Wednesday 9 April 2014

Millergate: A failure of media

Miller: Got away lightly
The resignation this morning by Maria Miller this tells you quite a lot about the state of modern politics and media.  This was a media show-trial in which the BBC have been completely negligent.

In an interview with Jeremy Paxman, Andrew Lansley explains quite well the nuances and complications that precede this debacle.  There is a lot that is plausible in what he says.  If you look at the rules, or indeed any set of laws and procedures from that house, they are opaque. 

I've had a hell of a time trying to work out what these new bailiff laws mean. The amendments aren't coherent sentences. They say things like Section 76B: replace "and" with "or" and in para 2 remove comma and add "with a cheesegrater". Even full sentences have to be read upside-down and facing a mirror to make any sense of them.

MP's can be forgiven for misreading rules, and as Lansley said, even the committee had long debates as to what the rules meant. So the issue here is whether our law-making process is any longer fit for purpose now that it is of labyrinthine complexity.

The second issue is whether the committee scrutiny system works and lastly whether she abused her position in hindering that process. We don't know for a fact that she did, and much of what has been said about that is hearsay, but that was the critical issue here and it required more than whipping up a Twitter mob to get to the heart of the matter.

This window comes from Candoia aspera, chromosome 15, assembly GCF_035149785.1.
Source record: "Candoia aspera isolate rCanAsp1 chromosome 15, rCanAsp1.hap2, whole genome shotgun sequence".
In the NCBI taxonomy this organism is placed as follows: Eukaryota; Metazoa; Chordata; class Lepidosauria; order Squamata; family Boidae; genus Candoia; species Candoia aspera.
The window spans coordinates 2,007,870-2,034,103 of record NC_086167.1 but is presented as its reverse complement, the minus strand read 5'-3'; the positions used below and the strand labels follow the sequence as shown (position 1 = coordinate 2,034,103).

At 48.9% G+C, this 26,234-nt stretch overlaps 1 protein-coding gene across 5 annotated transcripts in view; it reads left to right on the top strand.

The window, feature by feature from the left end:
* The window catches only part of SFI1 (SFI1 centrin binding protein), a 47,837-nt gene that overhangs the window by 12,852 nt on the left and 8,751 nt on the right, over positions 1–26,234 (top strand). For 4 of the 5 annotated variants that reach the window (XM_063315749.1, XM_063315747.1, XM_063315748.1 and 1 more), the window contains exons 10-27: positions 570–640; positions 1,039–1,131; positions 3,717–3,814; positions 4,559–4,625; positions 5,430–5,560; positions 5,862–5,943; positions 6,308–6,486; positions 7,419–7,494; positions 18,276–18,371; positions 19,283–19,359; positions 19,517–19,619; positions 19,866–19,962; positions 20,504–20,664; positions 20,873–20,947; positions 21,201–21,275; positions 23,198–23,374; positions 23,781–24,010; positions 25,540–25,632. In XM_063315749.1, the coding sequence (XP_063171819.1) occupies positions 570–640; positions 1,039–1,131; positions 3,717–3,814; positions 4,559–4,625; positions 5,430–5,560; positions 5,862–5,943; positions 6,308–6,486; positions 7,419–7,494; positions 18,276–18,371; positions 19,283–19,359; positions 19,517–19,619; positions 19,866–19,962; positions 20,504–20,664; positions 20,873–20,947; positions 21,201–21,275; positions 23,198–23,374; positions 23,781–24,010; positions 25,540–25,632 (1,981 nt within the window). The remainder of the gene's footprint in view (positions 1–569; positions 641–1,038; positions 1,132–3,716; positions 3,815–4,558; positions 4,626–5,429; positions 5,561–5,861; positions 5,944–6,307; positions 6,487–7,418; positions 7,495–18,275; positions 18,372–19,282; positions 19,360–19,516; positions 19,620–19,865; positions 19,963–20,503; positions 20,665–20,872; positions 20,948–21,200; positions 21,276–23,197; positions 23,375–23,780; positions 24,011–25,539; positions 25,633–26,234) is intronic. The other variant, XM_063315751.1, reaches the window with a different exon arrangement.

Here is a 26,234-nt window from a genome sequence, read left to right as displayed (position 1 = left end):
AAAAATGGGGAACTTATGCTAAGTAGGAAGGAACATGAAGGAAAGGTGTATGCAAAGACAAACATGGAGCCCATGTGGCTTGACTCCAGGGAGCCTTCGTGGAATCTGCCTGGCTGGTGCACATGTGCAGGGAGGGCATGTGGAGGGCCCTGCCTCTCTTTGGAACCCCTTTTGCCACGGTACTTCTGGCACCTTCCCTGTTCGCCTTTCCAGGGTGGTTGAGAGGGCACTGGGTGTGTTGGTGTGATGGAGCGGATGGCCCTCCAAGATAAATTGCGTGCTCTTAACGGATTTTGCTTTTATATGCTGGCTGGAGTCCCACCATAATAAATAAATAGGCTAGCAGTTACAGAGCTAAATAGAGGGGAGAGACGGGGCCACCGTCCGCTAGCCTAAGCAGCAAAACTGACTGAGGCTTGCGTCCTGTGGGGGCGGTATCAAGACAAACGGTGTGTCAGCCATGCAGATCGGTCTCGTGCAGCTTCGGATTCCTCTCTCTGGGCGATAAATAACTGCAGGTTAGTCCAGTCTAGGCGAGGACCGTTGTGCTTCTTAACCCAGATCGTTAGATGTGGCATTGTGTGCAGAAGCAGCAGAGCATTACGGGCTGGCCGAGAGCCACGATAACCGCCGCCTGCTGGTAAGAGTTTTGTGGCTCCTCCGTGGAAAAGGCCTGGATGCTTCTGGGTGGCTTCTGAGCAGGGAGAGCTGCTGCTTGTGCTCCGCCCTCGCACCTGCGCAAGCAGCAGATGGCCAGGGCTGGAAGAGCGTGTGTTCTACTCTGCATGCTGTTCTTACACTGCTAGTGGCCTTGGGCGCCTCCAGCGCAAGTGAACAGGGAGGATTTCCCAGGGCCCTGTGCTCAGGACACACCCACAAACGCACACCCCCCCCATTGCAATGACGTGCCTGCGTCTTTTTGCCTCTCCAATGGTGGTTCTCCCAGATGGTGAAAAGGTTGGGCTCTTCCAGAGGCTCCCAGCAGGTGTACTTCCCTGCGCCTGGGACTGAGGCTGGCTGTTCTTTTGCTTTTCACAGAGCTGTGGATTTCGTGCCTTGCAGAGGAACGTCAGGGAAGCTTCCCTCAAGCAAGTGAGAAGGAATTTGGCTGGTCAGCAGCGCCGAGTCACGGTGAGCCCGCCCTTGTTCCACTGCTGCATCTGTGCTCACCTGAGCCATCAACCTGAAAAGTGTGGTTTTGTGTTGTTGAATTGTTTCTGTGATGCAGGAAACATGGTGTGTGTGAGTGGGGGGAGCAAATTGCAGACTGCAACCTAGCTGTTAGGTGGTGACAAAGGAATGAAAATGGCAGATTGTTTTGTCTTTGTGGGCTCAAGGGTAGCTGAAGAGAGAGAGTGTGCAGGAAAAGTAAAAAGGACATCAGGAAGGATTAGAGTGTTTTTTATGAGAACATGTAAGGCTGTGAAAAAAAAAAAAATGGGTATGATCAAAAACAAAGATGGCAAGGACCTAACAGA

In the face of that, our inept media refocused on what it can understand - and instead of a proper investigation, did what they could to provoke a populist reaction. So now that she has resigned, it will be because of an evidence-free Twitter mob rather than a detailed analysis of what she actually did. She will now not face any reprimand or scrutiny because of it - and she is off the hook. She has resigned, but not been sacked, and all for the wrong reasons. A trial by media that convicted her for the mugging but not the murder.
We are now in a state where ministers can be hounded out of their jobs not because of evidence, but because of the "smell-test". That's fine for us if we want to get rid of toxic and unpleasant people like Miller, but being a toxic piece of shit like her should not be the lone grounds for their removal. If we applaud this in this instance, then we cannot complain when the left do it to, say, Owen Paterson for some obscure irregularity. We have just witnessed a kangeroo court that totally missed the main concern. But why should they care? The BBC claims another ministerial scalp, Paxman gets his hand-job, and the media caravan moves on. Depressing.

Meanwhile, all this Westminster Village expenses guff is a decoy. It is merely the media entertaining itself, for its own sake, rather than acting in the public interest. We then get a week's airtime filler from the main media circus, completely distracting everyone inside the M25, while stuff like this goes on every other week and nobody bats a fucking eyelid - and I spend a night in the cells for calling 'em cunts.

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